There was a time, not too many years ago, when every young sports fan had a favorite player on his or her favorite team. For me, since I grew up in Detroit, in baseball it was Hank Greenberg, and later, Al Kaline of the Tigers. In football, it was Don Hudson, the magnificent wide receiver of the Green Bay Packers, who caught passes with the speed and grace of a gazelle. Later, I greatly admired Johnny Unitas of the Baltimore Colts, whose pinpoint passes and never-say-die attitude won the hearts of fans all over America. In basketball, it was center Bill Russell of the Boston Celtics, and more recently, Steve Nash of the Phoenix Suns, and now with the L.A. Lakers.
All of these players had magical abilities that impressed me enough to reach role model status. They were not only Triple-A in talent, they played the game with great integrity.
In the last 25 years, role models in sports have been hard to find. Drug use has become a serious problem in baseball, football, and cycling. In 2012, not a single player was elected to the Baseball Hall of Fame, partly because several prime candidates used steroids and were unable to even come close to obtaining the 75% required vote. In professional football, there is evidence that some 300-pound linemen obtained that weight via “performance enhancers.” As for the Tour de France, the whole American team, which was lead by Lance Armstrong for years, used illegal drugs and blood enhancers.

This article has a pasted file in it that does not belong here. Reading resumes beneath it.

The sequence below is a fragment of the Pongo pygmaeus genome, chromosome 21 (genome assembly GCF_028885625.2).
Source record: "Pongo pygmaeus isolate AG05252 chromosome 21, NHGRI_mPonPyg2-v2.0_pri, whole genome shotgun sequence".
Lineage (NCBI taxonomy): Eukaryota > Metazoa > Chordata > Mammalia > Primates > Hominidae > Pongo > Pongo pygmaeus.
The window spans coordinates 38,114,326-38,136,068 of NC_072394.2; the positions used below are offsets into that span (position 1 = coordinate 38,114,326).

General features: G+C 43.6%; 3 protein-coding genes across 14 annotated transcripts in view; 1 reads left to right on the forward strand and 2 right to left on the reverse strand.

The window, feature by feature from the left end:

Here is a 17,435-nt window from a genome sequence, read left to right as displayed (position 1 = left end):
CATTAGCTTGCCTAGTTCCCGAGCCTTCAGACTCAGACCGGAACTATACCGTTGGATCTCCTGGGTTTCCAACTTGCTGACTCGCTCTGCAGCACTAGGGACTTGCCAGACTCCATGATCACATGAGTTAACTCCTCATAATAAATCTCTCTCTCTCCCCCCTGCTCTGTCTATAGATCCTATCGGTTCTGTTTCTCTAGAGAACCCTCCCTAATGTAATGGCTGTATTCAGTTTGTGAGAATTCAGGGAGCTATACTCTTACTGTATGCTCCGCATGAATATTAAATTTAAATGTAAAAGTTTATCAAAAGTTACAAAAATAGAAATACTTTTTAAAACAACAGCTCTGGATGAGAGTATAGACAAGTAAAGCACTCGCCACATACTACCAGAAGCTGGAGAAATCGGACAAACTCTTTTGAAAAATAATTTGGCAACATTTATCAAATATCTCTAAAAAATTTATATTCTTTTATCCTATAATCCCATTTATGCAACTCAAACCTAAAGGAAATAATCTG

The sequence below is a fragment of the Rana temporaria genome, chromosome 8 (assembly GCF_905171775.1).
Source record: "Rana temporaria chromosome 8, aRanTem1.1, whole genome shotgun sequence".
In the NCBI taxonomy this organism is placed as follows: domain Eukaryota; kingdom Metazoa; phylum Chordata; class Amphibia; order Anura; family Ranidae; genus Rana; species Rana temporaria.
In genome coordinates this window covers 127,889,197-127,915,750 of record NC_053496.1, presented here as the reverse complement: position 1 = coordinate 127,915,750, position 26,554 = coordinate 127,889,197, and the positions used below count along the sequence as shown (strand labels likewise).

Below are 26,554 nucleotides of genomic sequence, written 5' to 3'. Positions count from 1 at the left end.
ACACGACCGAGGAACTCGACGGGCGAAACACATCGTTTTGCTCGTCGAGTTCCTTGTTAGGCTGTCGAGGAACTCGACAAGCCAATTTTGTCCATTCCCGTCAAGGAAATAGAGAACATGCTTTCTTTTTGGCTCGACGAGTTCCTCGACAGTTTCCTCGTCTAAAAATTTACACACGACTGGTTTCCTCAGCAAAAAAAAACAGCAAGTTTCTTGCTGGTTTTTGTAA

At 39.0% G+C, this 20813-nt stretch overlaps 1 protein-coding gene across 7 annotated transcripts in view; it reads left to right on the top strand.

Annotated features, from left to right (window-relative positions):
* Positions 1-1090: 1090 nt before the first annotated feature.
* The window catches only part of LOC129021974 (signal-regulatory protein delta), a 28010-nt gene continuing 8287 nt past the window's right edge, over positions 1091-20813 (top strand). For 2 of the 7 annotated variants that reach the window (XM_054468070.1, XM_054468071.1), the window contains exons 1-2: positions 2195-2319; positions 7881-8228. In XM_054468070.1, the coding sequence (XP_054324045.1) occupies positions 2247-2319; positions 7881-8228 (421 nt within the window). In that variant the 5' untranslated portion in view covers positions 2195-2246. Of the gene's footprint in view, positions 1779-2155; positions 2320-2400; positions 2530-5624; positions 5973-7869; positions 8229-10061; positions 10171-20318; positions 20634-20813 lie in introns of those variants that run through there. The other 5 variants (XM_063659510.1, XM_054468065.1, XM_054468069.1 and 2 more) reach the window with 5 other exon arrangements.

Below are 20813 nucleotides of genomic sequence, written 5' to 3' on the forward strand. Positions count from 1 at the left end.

This is unfortunate for our children and grandchildren who want to admire their sports idols. Golf is the one sport in America where the players consistently hold their heads high because they are ethical, and play accordingly. The players call penalties on themselves if they violate a rule, even if the penalty cost them a championship and the loss of thousands of dollars. For that, we can all be justly proud.